The offensive game plan for quarterback Homer Jordan and company was easy in 1981 – “don’t give the ball away deep in your own territory and you’ll be fine.”
So that’s what they did.
Though the Clemson offense had its moments during the Tigers’ run to the 1981 National Championship—like scoring 82 points against Wake Forest—for the most part they kept things pretty close to the vest.
“We weren’t flashy or this and that, but whatever we had to do to get the job done, we did it,” Jordan said, as Clemson celebrates the 40th anniversary of its first national championship this season.
Clemson begins the celebration of its first national championship against Georgia this Saturday in a top 5 matchup at Bank of America Stadium in Charlotte. The Tigers’ 13-3 victory over the then No. 4 Bulldogs catapulted them on a run in 1981 that shocked the college football world.
Prior to beating the defending national champions, Clemson was not ranked and opened the season with unimpressive victories over Wofford and Tulane. What happened on September 19, 1981, in Death Valley, no one saw coming, except the players and coaches on that Clemson team.
The Clemson defense allowed just 10 touchdowns all season in 1981, with only three teams—Wake Forest, South Carolina and Nebraska—scoring more than 10 points. And only Wake Forest scored more than 15 points in a game.
The Tigers led the ACC in total defense, scoring defense, rush defense and interceptions. They finished the year second in the nation in scoring defense, seventh in rushing defense and eighth in total defense. The most impressive and important stat of all, and it goes back to the offense’s job was – they finished seventh in the nation in turnover margin.
“I can remember, if the offense lost the ball, we would tell them that we are going to get the ball back,” said former linebacker Jeff Davis, who led Clemson in tackles and was an All-American in 1981. “I can remember that most of the time, that is exactly what happened.”
The Tigers forced 41 turnovers in 1981, which is still a school record for a single season.
“Our defense made plays,” Jordan said. “We had a solid defense. They made plays when they needed to.”
At no time in 1981 did the Tigers make more plays in one game than it did at home against defending national champion Georgia. The Clemson defense forced nine turnovers that afternoon, including five interceptions off Bulldogs’ quarterback Buck Belue.
It turned out to be the only regular season loss for 1982 Heisman Trophy winner Herschel Walker.
“We knew Belue had a tendency to make the wrong decisions if pressured,” former Clemson safety and All-American Terry Kinard said. “We got a great pass rush, and he was throwing the ball high.”
In the second quarter, Belue threw high again, and strong safety Tim Childress intercepted the pass to set up the game’s only touchdown, an eight-yard pass from Jordan to wide receiver Perry Tuttle. Donald Igwebuike booted two field goals of 39 and 29 yards to counter Georgia kicker Kevin Butler’s 40-yard kick in the third quarter to cap the win.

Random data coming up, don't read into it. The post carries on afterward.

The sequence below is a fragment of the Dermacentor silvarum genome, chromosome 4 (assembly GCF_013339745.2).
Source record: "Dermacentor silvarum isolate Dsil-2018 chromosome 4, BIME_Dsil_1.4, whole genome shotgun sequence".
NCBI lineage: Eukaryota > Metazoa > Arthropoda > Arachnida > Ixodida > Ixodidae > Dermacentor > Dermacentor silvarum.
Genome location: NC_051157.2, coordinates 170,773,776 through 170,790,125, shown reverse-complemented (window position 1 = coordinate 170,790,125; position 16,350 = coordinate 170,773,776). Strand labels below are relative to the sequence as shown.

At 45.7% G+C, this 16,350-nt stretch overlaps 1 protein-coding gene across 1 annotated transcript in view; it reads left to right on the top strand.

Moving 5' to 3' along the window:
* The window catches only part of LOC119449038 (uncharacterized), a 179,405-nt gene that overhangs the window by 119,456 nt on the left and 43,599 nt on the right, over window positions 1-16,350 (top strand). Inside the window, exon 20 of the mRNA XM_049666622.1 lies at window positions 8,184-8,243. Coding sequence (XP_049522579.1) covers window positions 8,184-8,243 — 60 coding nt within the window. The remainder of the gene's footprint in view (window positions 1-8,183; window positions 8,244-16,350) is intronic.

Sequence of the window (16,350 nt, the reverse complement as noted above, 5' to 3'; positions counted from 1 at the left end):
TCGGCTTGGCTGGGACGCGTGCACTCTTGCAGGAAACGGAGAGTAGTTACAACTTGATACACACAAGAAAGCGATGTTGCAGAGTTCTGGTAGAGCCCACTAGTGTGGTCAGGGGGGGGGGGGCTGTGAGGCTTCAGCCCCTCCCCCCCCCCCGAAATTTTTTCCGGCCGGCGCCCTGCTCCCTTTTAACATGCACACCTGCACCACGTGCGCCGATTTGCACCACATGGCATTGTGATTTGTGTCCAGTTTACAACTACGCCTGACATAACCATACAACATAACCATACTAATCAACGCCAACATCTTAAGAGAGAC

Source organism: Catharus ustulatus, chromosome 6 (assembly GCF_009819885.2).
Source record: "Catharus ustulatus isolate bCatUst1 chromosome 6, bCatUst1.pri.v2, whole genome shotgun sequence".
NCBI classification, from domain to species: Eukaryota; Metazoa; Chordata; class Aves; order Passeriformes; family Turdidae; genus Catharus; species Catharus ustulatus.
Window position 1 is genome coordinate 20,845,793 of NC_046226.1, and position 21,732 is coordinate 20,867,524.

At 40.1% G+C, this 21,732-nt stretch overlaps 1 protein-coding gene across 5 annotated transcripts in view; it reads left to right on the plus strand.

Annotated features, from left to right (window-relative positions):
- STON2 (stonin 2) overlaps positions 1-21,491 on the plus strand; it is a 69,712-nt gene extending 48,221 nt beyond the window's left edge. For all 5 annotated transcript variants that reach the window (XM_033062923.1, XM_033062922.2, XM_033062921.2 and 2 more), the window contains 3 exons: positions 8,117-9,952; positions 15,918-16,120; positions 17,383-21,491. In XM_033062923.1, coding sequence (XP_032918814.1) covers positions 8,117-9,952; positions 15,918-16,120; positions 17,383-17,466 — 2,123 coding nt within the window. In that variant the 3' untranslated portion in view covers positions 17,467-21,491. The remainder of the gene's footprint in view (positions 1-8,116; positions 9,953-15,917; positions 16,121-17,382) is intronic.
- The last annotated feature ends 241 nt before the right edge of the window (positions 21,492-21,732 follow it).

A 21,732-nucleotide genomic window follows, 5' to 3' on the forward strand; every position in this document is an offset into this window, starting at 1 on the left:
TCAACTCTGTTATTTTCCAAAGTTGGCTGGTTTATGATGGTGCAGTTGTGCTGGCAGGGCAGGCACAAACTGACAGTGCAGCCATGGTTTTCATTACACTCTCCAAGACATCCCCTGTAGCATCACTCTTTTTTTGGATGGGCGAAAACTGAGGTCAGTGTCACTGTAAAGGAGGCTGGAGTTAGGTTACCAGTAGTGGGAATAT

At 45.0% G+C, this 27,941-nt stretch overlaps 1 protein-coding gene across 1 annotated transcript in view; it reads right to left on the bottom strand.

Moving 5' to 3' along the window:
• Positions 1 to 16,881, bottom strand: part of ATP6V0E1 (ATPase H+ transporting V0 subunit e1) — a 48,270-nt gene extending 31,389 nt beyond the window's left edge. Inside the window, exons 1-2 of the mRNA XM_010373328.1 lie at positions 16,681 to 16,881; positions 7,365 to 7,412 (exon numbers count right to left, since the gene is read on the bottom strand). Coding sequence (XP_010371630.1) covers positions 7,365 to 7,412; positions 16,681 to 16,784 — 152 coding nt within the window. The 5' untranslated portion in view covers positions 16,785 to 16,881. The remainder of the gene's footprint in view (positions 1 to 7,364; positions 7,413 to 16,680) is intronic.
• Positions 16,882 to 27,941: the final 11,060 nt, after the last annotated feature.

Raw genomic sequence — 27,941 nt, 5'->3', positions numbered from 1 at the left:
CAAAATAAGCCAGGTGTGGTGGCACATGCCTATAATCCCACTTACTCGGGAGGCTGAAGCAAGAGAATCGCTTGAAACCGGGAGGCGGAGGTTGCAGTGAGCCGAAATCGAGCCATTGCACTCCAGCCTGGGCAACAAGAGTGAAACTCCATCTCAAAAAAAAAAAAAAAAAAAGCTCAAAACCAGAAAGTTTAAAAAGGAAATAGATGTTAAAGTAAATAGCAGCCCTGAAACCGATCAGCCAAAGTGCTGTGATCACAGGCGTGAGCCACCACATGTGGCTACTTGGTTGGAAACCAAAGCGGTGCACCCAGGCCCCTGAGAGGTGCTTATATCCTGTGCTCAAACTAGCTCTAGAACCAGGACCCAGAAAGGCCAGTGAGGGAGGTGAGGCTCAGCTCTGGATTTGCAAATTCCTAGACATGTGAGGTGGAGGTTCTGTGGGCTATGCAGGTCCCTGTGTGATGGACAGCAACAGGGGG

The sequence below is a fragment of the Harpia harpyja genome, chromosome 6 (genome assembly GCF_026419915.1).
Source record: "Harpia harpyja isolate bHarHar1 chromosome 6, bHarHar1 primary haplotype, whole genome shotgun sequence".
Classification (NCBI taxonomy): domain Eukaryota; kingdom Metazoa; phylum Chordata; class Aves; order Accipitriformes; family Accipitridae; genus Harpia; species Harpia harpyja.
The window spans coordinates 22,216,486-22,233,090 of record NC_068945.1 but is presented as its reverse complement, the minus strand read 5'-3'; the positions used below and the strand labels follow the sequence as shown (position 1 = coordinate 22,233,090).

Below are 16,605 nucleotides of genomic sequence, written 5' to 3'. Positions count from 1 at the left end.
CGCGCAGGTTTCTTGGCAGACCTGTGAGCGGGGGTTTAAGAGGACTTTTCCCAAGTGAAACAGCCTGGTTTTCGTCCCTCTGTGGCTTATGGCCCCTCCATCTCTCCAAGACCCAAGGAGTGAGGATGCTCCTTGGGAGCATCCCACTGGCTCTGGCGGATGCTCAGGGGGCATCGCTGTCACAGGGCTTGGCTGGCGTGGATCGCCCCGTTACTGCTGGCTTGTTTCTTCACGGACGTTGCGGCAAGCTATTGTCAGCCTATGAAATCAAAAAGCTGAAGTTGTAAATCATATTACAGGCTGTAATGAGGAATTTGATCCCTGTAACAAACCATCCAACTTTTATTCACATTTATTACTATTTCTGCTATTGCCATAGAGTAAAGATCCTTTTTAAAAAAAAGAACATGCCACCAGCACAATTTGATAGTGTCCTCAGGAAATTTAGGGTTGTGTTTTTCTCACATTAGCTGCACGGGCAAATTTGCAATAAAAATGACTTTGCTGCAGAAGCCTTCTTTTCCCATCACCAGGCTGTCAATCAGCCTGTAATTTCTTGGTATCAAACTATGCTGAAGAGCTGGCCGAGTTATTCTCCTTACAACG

Walker, who never scored a touchdown against Clemson, rushed for 111 yards that afternoon, but they did not come easy. Though he averaged nearly four yards a carry, he was surrounded by the Clemson defense all day. He fumbled the ball three times and lost two of them.
Arguably college football’s greatest running back said the 63,500 fans packed inside Memorial Stadium played a big part in why he played so bad. The noise inside Death Valley from that afternoon still haunts Walker to this day. It was the only time he played at Death Valley.
“I came in here knowing it would be loud and that Clemson would hit hard,” Walker said. “But to me, the noise was the biggest factor. I know I did not concentrate as well because of it.”
Clemson held Georgia’s powerful offense to 255 total yards, while Jordan and company did just enough on offense to get the job done. The Clemson quarterback led the Tigers with 59 yards rushing, while completing 11 of 18 passes for 135 yards. More importantly, he did not throw an interception.
“All I had to do was take care of the football and manage the game,” Jordan said.
He let the defense do the rest.
“This was probably the biggest game we are going to play this year,” Davis said afterwards. “When we lost to Georgia last year, we kind of lost our morale. It hurt us the rest of the season.
“We know the rest of the games are important, but we had to win this one.”
The win propelled the Tigers into the national rankings the next week at No. 19 in the Associated Press Poll and No. 18 in the Coaches’ Poll. From there, Clemson had the confidence it needed to make a run at a perfect season.
And though the Georgia victory had the Tigers flying high, Davis said, years later, if it wasn’t for head coach Danny Ford and his staff keeping the players grounded, things might have been different in 1981.
“The coaching staff did a good job of keeping us focused, keeping our goals out there and understanding that some great things can happen if we keep on playing the way we had been playing,” he said. “I think that’s why we won the national championship because we never really bought into the hype.
“We never bought into how great we were. It was more important for us to prove how great we were game in and game out.”
Clemson Variety & Frame is doing their part to help bring you some classic new barware and help one of the local businesses that helps make Clemson special.
Order your Nick’s barware and do your part to help. #SaveNicks